I will confess Bridget's interactions with her children are both touching and amusing and by far the best bits of the book. Occasionally we are given glimpses of her life with Mark and it's heartbreaking being told about shared laughter over childcare issues and dinner parties they attended where Mark had Bridget's back in times of social faux pas - that's the book I wanted to be reading. Instead she goes on dates with unsuitable two dimensional characters that I don't care about. She obsesses about her weight and whether these guys will call her back or not. ***more spoilers*** The book was a slow read that I stuck with thinking, perhaps by the end she'd grow up and bravely accept a life alone with her kids, or die or something a bit more original. No she ends up with someone I don't care about and lives in quasi-happiness (until he dies for the fourth instalment of course :-)
I've never regretted reading a book as much as I regret reading this one. There is more to life than the search/chase/capture of 'the one'. There's all the good stuff that comes after. I invested time and emotion reading two books all about Bridget's successful pursuit of Mark Darcy. For the next book to have skipped over this good stuff straight into miserable singleton again, well it feels like I wasted my time with the other books , especially when Bridget remains largely unchanged by years of happy marriage followed by a young widowhood. Let's hope they keep the tradition of the films being nothing like the book to the degree that the film starts 10 years earlier. It won't be a film I'll be watching anyhow now the magic is ruined.
If you are a Bridget Jones fan, do yourself a favour and avoid this book like the plague.
on 28 October 2013
*MAY CONTAIN SPOILERS*
I was really looking forward to this book but having read it I think this story should have finished at the end of the last one and our thoughts with her and Mark to live happily ever after. Sadly Mark has been killed off and BJ is back to being a sad singleton but this time it doesn't work. I think the author has tried too hard to be funny but unsuccessfully. I couldn't get my head around BJ being a fiftysomething widow mum of two with a toy boy. Just didn't work for me. The overuse of "Gaaah" whenever she remembered something she should have done or a realisation came to her became quite tedious to me too (and I can't remember that in her earlier books). I also couldn't get my head around Daniel Cleaver's role in it too - I mean, godfather to their kids? Would Mark really have agreed to that?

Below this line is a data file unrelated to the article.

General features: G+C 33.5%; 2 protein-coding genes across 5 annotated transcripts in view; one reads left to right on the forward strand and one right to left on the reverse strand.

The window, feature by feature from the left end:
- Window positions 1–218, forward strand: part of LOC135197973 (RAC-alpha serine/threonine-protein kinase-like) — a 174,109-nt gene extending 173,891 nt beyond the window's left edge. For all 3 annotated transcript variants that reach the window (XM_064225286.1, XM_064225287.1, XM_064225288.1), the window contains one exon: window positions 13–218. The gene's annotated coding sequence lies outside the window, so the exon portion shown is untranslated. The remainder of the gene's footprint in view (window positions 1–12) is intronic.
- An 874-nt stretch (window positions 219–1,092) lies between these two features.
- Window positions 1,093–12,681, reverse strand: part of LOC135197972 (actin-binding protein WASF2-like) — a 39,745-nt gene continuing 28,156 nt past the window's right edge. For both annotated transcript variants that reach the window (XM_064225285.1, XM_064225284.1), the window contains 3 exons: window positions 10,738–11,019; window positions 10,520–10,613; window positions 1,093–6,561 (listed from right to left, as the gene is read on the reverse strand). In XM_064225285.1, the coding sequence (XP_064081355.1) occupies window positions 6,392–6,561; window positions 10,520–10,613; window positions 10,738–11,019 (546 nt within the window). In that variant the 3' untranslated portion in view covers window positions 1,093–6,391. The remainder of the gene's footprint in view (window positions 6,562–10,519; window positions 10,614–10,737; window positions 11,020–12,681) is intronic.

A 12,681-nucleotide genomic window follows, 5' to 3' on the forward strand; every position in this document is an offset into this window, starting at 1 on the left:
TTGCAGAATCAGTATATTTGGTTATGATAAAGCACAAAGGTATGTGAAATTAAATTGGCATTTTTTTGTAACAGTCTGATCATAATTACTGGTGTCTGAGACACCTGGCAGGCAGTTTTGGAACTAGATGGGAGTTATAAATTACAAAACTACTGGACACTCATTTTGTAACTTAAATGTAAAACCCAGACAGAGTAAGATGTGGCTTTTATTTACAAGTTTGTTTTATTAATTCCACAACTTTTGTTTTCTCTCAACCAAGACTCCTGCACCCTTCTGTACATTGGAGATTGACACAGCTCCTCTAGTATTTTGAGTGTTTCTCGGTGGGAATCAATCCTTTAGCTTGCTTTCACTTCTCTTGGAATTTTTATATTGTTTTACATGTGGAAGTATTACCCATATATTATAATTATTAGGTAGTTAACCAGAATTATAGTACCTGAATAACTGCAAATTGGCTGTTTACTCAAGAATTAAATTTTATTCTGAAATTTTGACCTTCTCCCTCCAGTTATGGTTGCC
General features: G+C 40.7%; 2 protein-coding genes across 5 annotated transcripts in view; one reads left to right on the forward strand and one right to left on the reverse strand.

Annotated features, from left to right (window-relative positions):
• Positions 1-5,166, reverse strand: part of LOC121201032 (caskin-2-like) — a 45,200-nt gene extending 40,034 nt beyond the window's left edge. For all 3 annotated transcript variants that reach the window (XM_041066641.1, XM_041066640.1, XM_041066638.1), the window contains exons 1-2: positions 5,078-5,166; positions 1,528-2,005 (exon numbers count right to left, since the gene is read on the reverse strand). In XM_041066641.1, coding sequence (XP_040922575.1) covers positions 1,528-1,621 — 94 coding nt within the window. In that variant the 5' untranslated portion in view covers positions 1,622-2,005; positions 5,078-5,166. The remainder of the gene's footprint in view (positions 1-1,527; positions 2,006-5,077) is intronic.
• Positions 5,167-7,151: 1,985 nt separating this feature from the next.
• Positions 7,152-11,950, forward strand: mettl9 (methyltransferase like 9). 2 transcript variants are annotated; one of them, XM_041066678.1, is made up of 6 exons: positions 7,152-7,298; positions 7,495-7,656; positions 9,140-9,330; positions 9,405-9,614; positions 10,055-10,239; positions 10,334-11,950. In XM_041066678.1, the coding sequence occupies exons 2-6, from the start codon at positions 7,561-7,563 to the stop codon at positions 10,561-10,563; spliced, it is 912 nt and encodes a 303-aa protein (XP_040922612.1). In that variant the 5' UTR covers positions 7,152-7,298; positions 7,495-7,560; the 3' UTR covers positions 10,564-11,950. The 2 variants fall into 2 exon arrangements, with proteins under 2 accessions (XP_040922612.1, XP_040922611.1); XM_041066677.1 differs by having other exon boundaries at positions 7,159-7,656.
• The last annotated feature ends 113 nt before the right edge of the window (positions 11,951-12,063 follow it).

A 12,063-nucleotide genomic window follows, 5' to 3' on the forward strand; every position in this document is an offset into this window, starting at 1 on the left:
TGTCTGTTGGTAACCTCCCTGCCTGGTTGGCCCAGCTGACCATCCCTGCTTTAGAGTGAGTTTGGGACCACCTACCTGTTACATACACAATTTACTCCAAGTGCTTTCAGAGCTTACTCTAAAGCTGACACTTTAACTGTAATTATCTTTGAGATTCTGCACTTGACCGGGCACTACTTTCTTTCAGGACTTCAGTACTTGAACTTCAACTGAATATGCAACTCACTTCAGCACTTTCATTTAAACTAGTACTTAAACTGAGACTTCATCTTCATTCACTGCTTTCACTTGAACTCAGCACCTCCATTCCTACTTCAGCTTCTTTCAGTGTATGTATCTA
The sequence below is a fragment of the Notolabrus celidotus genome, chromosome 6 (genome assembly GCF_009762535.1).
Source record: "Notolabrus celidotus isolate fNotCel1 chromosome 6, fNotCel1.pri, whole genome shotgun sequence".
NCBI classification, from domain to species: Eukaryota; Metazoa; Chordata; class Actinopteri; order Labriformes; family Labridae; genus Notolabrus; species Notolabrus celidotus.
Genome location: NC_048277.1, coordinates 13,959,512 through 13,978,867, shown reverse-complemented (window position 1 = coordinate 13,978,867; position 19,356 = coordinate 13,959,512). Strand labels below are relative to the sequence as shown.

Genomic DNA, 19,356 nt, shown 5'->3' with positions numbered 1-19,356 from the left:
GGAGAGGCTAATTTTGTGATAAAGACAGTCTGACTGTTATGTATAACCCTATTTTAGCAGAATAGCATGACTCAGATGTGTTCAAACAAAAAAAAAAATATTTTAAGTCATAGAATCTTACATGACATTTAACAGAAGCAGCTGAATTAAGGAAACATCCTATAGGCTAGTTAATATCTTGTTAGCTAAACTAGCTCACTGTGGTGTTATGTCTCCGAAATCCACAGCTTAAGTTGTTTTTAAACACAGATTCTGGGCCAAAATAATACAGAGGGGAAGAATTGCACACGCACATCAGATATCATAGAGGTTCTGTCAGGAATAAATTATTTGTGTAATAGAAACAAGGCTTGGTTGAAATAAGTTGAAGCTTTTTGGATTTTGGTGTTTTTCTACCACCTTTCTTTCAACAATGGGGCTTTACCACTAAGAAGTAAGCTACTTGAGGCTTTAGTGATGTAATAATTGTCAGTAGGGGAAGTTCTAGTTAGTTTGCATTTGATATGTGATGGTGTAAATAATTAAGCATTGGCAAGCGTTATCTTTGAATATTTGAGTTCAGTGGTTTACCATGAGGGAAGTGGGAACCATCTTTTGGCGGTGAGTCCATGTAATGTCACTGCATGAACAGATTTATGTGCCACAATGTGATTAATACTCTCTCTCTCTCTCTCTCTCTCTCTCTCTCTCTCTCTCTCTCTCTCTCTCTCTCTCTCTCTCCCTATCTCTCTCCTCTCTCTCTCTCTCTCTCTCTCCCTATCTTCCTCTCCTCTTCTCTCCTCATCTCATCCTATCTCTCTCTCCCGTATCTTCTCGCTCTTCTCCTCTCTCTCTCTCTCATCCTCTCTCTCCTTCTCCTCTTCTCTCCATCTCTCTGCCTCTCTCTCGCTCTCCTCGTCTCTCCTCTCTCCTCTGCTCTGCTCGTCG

I think that to continue the story it should have been her as a married mum with the funny bits being the everyday life of being a mum/wife/worker and going through things that we can all relate to in that role. Throwing her back into singledom again was just not right for me.
All in all very disappointed as I loved the first two books and expected great things.
on 27 December 2013
What a shame, I loved the first two books. This one is boring, badly written and uses text conversations and Twitter rubbish far too often. Plus, what is the point of having a book about Bridget without Mr Darcy? Should have left it at 2 books- had to force myself to finish it.
on 25 March 2014
This book was so much more than a disappointment, it actually made me physically cringe at certain points. Fielding's pathetic attempts to reflect the modern world were totally out of touch with reality. I don't know a single person who might identify with Bridget or her friends, who only seem to pop up to quote some crappy mantra, from a self help book that most of the world has forgotten about. Bridget has been blessed with children but they are far too young considering that she and Mr Darcy ran off into the sunset almost two decades ago. What's most annoying, the children seem to be at the bottom of Bridget's upper middle class priority list, making her a pretty unlikable character. This book's most unforgivable fault, is that it killed off Mr Darcy before the first page in order to clear the way for Bridget to enter the modern dating world. The reader would have forgiven Fielding for splitting up the happy couple, in a trial separation or divorce, maybe throw in a teenage child or two and some dating disasters which the reader may relate to, before they ultimately realise their love for each other again. In fact, I would still urge Fielding to write that book, the first chapter could start with Bridget waking up from a bad dream.....This awful book. Honestly, Fielding its not to late to scrap it and start again!!
One star and that's being generous
on 26 December 2013
this is a travesty - a book about nothing with a heroine that doesn't have the appeal she did int he earlier books. Not worth the money
on 23 December 2013
Really mixed feelings about the book. the twitter /text stuff was soooo boring and I nearly gave up there. However as I got into the book, it became really depressing and as a 50 something myself a bit scary. But the dates didn't add up , she had a baby at 48? Then to finish it off she met a man so like Mark.. . No if you loved the 1st two books , keep away from this.